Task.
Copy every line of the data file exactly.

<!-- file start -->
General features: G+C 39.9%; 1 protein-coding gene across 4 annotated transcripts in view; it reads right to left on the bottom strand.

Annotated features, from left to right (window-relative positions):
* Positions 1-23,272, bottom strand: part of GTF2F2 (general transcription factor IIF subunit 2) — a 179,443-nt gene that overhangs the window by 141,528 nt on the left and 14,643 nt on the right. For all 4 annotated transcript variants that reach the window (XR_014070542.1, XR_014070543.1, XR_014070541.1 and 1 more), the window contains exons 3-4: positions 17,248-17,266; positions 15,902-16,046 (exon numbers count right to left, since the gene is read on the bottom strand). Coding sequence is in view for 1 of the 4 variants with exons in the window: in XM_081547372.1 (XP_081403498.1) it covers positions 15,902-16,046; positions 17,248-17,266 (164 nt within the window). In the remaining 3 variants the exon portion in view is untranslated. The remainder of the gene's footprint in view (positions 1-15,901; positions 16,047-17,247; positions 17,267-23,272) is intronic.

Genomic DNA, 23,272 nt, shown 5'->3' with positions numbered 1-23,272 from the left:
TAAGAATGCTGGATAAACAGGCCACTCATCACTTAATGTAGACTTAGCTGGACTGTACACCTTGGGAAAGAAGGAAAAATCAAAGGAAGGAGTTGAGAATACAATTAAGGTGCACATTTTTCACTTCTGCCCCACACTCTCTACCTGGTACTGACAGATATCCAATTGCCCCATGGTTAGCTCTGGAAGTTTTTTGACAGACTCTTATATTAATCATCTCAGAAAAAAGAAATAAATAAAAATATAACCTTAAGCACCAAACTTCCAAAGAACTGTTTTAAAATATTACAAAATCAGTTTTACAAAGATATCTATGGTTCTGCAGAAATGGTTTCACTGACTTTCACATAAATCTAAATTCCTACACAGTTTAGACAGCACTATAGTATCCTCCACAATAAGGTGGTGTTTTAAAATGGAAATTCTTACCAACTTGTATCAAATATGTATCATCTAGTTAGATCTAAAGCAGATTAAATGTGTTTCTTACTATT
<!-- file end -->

General features: G+C 39.9%; 1 protein-coding gene across 4 annotated transcripts in view; it reads right to left on the bottom strand.

Annotated features, from left to right (window-relative positions):
* Positions 1-23,272, bottom strand: part of GTF2F2 (general transcription factor IIF subunit 2) — a 179,443-nt gene that overhangs the window by 141,528 nt on the left and 14,643 nt on the right. For all 4 annotated transcript variants that reach the window (XR_014070542.1, XR_014070543.1, XR_014070541.1 and 1 more), the window contains exons 3-4: positions 17,248-17,266; positions 15,902-16,046 (exon numbers count right to left, since the gene is read on the bottom strand). Coding sequence is in view for 1 of the 4 variants with exons in the window: in XM_081547372.1 (XP_081403498.1) it covers positions 15,902-16,046; positions 17,248-17,266 (164 nt within the window). In the remaining 3 variants the exon portion in view is untranslated. The remainder of the gene's footprint in view (positions 1-15,901; positions 16,047-17,247; positions 17,267-23,272) is intronic.

Genomic DNA, 23,272 nt, shown 5'->3' with positions numbered 1-23,272 from the left:
TAAGAATGCTGGATAAACAGGCCACTCATCACTTAATGTAGACTTAGCTGGACTGTACACCTTGGGAAAGAAGGAAAAATCAAAGGAAGGAGTTGAGAATACAATTAAGGTGCACATTTTTCACTTCTGCCCCACACTCTCTACCTGGTACTGACAGATATCCAATTGCCCCATGGTTAGCTCTGGAAGTTTTTTGACAGACTCTTATATTAATCATCTCAGAAAAAAGAAATAAATAAAAATATAACCTTAAGCACCAAACTTCCAAAGAACTGTTTTAAAATATTACAAAATCAGTTTTACAAAGATATCTATGGTTCTGCAGAAATGGTTTCACTGACTTTCACATAAATCTAAATTCCTACACAGTTTAGACAGCACTATAGTATCCTCCACAATAAGGTGGTGTTTTAAAATGGAAATTCTTACCAACTTGTATCAAATATGTATCATCTAGTTAGATCTAAAGCAGATTAAATGTGTTTCTTACTATT